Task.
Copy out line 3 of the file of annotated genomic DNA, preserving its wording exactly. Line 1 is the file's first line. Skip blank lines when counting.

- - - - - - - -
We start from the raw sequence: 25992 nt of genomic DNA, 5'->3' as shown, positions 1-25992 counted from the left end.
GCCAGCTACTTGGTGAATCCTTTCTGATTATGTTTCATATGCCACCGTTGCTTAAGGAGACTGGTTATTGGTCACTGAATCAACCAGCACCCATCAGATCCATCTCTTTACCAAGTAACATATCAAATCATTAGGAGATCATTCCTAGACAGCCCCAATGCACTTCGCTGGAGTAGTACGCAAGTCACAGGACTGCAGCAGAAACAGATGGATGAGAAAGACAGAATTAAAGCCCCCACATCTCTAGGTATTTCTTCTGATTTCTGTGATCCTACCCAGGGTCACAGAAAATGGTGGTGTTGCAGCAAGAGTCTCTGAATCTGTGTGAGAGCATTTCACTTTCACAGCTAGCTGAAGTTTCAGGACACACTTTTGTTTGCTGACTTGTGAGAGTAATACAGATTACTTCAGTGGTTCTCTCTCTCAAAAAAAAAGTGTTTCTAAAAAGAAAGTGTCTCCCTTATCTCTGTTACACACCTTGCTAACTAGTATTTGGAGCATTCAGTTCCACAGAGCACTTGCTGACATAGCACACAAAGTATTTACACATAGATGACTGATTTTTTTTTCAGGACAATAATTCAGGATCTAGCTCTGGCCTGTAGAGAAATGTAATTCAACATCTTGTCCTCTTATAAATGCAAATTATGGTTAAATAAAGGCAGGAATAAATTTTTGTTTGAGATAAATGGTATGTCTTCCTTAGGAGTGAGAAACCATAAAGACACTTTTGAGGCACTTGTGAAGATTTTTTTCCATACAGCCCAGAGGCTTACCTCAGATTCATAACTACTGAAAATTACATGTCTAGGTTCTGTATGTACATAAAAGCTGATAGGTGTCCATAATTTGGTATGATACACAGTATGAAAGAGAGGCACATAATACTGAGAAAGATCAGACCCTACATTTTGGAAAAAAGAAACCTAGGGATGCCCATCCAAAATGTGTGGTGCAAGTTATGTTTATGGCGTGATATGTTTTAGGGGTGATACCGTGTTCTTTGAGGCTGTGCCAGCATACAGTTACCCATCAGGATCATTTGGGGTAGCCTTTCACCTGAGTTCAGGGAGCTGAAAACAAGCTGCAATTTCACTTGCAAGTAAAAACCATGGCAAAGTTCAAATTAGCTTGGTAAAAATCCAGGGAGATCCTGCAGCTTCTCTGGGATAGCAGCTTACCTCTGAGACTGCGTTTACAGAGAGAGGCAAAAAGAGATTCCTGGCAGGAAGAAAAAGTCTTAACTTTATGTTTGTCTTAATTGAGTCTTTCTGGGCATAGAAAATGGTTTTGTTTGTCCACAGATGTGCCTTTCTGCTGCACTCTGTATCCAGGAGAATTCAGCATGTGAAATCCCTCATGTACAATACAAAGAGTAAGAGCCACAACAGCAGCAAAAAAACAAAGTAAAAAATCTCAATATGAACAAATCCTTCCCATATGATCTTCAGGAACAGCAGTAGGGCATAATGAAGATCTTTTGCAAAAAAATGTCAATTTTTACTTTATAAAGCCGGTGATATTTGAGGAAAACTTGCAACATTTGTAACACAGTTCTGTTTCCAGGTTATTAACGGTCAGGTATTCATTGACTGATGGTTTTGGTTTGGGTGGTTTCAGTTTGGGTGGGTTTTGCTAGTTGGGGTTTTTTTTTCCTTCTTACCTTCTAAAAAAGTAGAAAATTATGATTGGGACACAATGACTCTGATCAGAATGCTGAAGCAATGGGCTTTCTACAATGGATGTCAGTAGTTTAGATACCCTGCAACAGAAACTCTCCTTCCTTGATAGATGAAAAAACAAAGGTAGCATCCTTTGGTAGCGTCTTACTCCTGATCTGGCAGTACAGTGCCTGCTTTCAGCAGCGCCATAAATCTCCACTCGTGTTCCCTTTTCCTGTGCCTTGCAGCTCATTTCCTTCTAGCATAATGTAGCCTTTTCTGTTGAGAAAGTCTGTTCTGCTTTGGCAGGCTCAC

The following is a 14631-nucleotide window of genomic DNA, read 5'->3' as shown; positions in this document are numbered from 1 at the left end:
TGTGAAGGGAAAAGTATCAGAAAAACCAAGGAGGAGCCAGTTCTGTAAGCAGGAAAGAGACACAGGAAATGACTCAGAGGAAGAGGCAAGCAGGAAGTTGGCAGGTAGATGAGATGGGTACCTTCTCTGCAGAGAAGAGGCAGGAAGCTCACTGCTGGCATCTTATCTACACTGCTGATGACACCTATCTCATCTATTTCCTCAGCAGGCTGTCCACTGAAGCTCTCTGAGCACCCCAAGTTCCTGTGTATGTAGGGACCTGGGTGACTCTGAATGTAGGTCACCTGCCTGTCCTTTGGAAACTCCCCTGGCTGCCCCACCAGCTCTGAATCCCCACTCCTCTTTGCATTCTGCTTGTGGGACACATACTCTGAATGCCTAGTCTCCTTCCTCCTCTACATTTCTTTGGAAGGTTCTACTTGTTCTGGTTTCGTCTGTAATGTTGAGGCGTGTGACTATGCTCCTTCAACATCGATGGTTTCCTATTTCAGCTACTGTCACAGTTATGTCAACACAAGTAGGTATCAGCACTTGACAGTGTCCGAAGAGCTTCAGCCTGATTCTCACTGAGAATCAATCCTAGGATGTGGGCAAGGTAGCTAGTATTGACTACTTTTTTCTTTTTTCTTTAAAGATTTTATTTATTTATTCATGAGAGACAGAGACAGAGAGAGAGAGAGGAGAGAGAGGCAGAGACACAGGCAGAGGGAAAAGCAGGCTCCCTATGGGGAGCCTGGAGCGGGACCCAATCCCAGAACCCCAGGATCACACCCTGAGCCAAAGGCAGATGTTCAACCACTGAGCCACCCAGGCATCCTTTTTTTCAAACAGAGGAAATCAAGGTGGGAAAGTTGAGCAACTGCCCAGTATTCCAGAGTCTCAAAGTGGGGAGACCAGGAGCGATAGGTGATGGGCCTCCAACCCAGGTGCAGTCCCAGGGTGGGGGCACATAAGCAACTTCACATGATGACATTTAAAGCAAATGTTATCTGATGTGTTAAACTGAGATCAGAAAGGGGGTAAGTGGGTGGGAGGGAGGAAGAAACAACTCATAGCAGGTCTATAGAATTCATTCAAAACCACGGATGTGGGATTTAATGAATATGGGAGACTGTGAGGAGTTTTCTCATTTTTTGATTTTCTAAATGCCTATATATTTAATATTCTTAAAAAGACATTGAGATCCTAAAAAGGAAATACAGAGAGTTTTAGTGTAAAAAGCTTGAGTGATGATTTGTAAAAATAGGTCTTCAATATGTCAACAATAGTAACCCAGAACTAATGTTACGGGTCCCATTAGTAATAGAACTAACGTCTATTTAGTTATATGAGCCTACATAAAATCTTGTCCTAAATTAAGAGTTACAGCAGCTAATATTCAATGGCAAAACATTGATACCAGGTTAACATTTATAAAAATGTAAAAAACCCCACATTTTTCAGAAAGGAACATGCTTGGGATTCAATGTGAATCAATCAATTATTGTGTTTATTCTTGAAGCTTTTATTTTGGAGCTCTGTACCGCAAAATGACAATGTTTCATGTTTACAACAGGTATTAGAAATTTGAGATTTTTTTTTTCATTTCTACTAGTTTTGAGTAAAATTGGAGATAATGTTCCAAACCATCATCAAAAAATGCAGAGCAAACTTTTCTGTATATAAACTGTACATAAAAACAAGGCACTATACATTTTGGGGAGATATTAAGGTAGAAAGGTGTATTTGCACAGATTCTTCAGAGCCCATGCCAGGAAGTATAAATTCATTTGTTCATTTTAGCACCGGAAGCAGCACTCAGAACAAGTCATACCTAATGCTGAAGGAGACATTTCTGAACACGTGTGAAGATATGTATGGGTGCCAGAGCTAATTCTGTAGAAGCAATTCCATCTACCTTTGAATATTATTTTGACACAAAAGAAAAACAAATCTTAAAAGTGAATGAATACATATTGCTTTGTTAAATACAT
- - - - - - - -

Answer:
The following is a 14631-nucleotide window of genomic DNA, read 5'->3' as shown; positions in this document are numbered from 1 at the left end: